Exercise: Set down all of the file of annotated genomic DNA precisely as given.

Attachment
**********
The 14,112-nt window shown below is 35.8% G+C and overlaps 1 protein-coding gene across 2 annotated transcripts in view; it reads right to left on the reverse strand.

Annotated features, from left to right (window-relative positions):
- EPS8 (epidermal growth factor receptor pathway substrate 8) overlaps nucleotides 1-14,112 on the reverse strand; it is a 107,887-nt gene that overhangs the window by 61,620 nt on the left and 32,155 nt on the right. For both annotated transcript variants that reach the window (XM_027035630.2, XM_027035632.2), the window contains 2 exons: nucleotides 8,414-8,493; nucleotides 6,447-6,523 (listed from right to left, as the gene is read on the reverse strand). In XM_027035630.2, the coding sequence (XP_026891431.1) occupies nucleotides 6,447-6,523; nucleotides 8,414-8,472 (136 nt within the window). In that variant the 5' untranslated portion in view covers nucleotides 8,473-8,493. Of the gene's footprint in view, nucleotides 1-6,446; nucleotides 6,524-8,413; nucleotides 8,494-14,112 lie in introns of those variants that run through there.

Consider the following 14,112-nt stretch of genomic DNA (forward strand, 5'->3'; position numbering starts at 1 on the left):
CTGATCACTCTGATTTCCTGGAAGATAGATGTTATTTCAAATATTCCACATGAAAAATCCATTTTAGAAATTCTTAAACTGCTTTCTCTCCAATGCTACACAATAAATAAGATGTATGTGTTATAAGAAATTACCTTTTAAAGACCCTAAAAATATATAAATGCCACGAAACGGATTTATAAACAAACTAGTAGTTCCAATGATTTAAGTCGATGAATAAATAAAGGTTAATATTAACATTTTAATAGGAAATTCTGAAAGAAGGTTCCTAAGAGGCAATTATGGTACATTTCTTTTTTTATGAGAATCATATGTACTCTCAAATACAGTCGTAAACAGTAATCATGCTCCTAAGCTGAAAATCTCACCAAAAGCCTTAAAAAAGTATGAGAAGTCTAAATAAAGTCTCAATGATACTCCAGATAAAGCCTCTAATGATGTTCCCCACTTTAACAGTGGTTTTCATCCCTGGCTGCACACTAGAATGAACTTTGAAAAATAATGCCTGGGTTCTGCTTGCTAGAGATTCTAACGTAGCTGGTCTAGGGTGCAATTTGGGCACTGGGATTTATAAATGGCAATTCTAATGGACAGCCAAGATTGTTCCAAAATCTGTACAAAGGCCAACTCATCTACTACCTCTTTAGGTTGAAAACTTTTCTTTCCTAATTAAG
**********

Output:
The 14,112-nt window shown below is 35.8% G+C and overlaps 1 protein-coding gene across 2 annotated transcripts in view; it reads right to left on the reverse strand.

Annotated features, from left to right (window-relative positions):
- EPS8 (epidermal growth factor receptor pathway substrate 8) overlaps nucleotides 1-14,112 on the reverse strand; it is a 107,887-nt gene that overhangs the window by 61,620 nt on the left and 32,155 nt on the right. For both annotated transcript variants that reach the window (XM_027035630.2, XM_027035632.2), the window contains 2 exons: nucleotides 8,414-8,493; nucleotides 6,447-6,523 (listed from right to left, as the gene is read on the reverse strand). In XM_027035630.2, the coding sequence (XP_026891431.1) occupies nucleotides 6,447-6,523; nucleotides 8,414-8,472 (136 nt within the window). In that variant the 5' untranslated portion in view covers nucleotides 8,473-8,493. Of the gene's footprint in view, nucleotides 1-6,446; nucleotides 6,524-8,413; nucleotides 8,494-14,112 lie in introns of those variants that run through there.

Consider the following 14,112-nt stretch of genomic DNA (forward strand, 5'->3'; position numbering starts at 1 on the left):
CTGATCACTCTGATTTCCTGGAAGATAGATGTTATTTCAAATATTCCACATGAAAAATCCATTTTAGAAATTCTTAAACTGCTTTCTCTCCAATGCTACACAATAAATAAGATGTATGTGTTATAAGAAATTACCTTTTAAAGACCCTAAAAATATATAAATGCCACGAAACGGATTTATAAACAAACTAGTAGTTCCAATGATTTAAGTCGATGAATAAATAAAGGTTAATATTAACATTTTAATAGGAAATTCTGAAAGAAGGTTCCTAAGAGGCAATTATGGTACATTTCTTTTTTTATGAGAATCATATGTACTCTCAAATACAGTCGTAAACAGTAATCATGCTCCTAAGCTGAAAATCTCACCAAAAGCCTTAAAAAAGTATGAGAAGTCTAAATAAAGTCTCAATGATACTCCAGATAAAGCCTCTAATGATGTTCCCCACTTTAACAGTGGTTTTCATCCCTGGCTGCACACTAGAATGAACTTTGAAAAATAATGCCTGGGTTCTGCTTGCTAGAGATTCTAACGTAGCTGGTCTAGGGTGCAATTTGGGCACTGGGATTTATAAATGGCAATTCTAATGGACAGCCAAGATTGTTCCAAAATCTGTACAAAGGCCAACTCATCTACTACCTCTTTAGGTTGAAAACTTTTCTTTCCTAATTAAG